Thrifting 101: An introductory guide to deadstock vintage

It happened to me last weekend.

It was Sunday night. I was browsing through the racks of one of my favorite thrift stores. It was getting late, and my mind kept wandering. I wondered what I would make for dinner that night. I considered whether I needed to do a load of laundry, or whether I could put it off until the next day. I thought about my New Year's Eve outfit, debating between a sequined blouse or mini dress. And what about my editorial calendar?

Just as I was about to give up on thrifting, my fingers brushed against something unmistakable - a rectangular merchandise tag dangling from a suede shirt. This was not just any shirt. No, this was a 1960's fringed and beaded black suede shirt, with a little packet of spare beads stapled to the tag. 


I had stumbled upon deadstock.





What is deadstock?

Deadstock is a piece of vintage clothing at least twenty years old with its original tag still attached. Whether it was surplus inventory never put on display, overstock from a retail establishment or fashion brand that went out of business, obsolete inventory deemed unsuitable for sale, or an item from someone's estate, this piece has never been worn and it still, for all intents and purposes, new. 


Traditionally, deadstock is defined as any stock that sits on a distributor's warehouse shelves, usually collecting dust, for a year or more. Retailers refer to deadstock as merchandise that cannot be sold. This type of product has never been worn, used or sold and has been in inventory for an extended period of time.

Deadstock earns its name from the fact that the design is "dead" from its original source. It  might also be referred as NOS, short for "New Old Stock" or "Never Off The Shelf" by vintage dealers.

Why is deadstock so desirable?

As deadstock items are unworn, they serve as excellent specimens of fashion trends throughout time. Whether the deadstock is a 1930's feathered cloche, complete with original tissue paper, tag and hat box, or a southwestern print 1980's sweater with original tags attached, the item is just as it appeared when it originally went on sale.


Where can you find deadstock?

If you're lucky, you might find a piece of deadstock at a thrift store or estate sale. Deadstock vintage can also be found through dealers on eBay and Etsy, using the search terms 'deadstock' or 'NOS vintage'.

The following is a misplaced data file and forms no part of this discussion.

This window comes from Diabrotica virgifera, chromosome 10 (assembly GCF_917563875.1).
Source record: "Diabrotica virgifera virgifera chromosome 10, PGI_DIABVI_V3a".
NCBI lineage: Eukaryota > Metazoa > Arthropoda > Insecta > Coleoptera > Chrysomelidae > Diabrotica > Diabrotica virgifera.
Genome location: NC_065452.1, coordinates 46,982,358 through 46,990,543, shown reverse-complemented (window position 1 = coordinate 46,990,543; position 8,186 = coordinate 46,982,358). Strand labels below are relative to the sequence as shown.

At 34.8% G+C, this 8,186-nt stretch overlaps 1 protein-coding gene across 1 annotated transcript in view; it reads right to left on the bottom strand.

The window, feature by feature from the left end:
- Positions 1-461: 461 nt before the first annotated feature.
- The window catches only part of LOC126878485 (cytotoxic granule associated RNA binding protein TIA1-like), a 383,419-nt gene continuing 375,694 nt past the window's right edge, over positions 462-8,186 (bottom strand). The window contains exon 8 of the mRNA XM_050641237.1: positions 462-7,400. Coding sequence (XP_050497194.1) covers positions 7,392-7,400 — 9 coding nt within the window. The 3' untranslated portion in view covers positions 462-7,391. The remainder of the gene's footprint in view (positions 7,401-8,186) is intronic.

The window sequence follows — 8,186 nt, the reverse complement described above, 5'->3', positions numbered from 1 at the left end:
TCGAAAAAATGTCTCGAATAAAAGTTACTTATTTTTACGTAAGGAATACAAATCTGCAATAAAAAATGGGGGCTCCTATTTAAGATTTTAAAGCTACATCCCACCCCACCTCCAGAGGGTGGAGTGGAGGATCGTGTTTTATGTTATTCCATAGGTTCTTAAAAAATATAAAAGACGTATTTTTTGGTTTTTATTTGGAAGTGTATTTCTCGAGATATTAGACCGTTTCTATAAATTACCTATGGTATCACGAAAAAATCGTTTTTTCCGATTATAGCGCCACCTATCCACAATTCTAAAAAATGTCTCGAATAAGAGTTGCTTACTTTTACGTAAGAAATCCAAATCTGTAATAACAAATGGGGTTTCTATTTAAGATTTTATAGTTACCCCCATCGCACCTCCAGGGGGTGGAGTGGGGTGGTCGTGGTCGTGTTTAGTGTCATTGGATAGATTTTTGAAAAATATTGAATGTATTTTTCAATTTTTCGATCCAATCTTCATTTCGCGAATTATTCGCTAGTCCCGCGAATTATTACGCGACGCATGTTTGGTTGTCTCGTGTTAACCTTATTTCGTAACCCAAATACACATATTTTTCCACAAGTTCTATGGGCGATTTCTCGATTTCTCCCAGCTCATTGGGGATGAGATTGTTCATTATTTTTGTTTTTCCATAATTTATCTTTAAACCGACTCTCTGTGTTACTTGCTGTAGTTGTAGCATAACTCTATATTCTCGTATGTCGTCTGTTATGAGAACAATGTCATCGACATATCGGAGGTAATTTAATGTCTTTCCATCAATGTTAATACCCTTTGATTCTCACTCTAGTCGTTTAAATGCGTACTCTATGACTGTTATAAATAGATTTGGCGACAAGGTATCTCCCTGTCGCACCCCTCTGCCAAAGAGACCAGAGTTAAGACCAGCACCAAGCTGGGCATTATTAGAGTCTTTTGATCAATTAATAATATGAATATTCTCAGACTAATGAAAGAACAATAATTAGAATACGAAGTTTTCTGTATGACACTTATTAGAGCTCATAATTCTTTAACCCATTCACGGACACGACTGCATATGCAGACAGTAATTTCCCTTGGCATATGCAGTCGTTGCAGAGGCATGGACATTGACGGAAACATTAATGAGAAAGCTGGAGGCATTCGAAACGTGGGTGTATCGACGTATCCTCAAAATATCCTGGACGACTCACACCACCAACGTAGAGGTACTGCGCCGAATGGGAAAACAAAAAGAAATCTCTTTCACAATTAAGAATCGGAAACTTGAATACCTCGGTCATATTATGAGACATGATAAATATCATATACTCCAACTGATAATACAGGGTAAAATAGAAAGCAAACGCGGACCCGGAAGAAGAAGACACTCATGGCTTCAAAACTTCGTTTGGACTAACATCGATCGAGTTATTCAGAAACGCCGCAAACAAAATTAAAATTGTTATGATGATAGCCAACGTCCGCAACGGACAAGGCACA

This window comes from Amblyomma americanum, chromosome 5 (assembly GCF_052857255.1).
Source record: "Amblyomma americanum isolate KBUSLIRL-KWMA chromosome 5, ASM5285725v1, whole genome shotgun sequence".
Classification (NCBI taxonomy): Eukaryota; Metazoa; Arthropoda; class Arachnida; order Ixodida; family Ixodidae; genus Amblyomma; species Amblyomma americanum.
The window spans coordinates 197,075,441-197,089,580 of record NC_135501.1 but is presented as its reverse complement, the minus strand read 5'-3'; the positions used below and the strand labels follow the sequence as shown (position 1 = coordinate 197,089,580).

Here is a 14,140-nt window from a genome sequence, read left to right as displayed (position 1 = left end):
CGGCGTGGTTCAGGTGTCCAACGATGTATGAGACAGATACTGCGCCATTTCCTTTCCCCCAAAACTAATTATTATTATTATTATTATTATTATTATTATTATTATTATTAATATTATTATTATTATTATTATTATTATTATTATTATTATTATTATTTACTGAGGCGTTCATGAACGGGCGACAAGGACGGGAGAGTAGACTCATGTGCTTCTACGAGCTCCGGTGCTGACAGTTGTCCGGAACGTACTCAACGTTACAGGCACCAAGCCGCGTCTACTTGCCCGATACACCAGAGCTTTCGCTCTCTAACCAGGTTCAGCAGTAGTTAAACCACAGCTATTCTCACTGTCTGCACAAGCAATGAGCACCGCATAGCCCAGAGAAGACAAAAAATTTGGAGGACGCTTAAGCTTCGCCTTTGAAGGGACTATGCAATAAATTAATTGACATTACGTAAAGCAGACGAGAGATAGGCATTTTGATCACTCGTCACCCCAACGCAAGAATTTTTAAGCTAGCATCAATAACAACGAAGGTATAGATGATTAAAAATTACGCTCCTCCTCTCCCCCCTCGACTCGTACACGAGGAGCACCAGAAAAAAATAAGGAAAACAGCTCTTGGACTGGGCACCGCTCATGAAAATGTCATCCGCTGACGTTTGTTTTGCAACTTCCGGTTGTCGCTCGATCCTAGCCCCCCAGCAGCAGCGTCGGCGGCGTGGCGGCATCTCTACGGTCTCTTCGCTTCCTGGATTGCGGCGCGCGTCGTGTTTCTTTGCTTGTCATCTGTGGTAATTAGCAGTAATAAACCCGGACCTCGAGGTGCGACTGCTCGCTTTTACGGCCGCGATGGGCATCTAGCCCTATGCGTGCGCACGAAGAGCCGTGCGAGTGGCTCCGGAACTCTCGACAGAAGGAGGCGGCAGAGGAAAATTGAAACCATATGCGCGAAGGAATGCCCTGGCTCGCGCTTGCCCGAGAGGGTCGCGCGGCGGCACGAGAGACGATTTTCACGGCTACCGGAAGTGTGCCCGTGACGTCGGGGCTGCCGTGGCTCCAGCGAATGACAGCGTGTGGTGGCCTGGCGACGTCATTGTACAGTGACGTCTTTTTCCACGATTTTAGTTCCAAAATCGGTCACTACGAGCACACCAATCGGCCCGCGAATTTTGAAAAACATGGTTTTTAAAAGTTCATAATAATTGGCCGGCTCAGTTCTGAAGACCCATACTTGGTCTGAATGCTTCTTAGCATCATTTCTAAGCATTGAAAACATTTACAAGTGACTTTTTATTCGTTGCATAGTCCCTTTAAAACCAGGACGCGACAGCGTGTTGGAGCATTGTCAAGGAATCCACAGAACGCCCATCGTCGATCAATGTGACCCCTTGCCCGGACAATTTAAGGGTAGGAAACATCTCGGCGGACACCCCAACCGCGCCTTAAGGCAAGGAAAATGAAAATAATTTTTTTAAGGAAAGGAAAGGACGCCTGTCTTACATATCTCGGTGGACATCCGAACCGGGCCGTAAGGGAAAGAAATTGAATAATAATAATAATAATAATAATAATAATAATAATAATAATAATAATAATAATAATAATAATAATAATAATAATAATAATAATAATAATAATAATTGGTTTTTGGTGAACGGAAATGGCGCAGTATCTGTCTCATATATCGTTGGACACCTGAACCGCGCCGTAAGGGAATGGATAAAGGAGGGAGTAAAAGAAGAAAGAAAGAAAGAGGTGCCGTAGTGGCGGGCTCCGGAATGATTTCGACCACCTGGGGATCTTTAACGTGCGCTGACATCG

What should you do with your deadstock?

Whether you wear it, sell it, or save it, the choice of what to do with your deadstock is up to you! Depending on the piece, deadstock vintage can be much more valuable than the same item without tags. It makes sense to do your research before deciding whether to archive the item, market it to a vintage dealer or sell on Etsy or Ebay, or wear it. 



6 comments:

  1. Sometimes I also assume that along with deadstock, people also donate things they never wear! I never thought about how it may just be never worn, never bought and not currently on the market. Very interesting!

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  2. Verrrry interesting! I've never heard of deadstock before. I'll be sure to keep my eye out now!
    Thanks for the tips.
    xx. Jillian
    boyishchic.blogspot.com // www.myRemedydesign.com

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  3. Excellent post! I recently stumbled upon some deadstock items and they are awesome!

    xoxo
    http://bresbaubles.blogspot.com

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  4. My favorite cowboy boots are Acme deadstock men's boots--probably late 60s, but "new" when I started to wear them. They are quite narrow for men's boots, even vintage ones, which is probably why they never got used.

    What are you going to do with your suede shirt? :-)

    Velma

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  5. Hi Velma! I can't decide what to do with my suede shirt. I was thinking of giving it to a close friend as a gift, or saving it as a piece of fashion iconography, but I may just end up keeping it for myself and wearing it. It's too special to be kept in my closet!

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  6. Very well written .... and thank you for broadening my "deadstock" horizons.. :)

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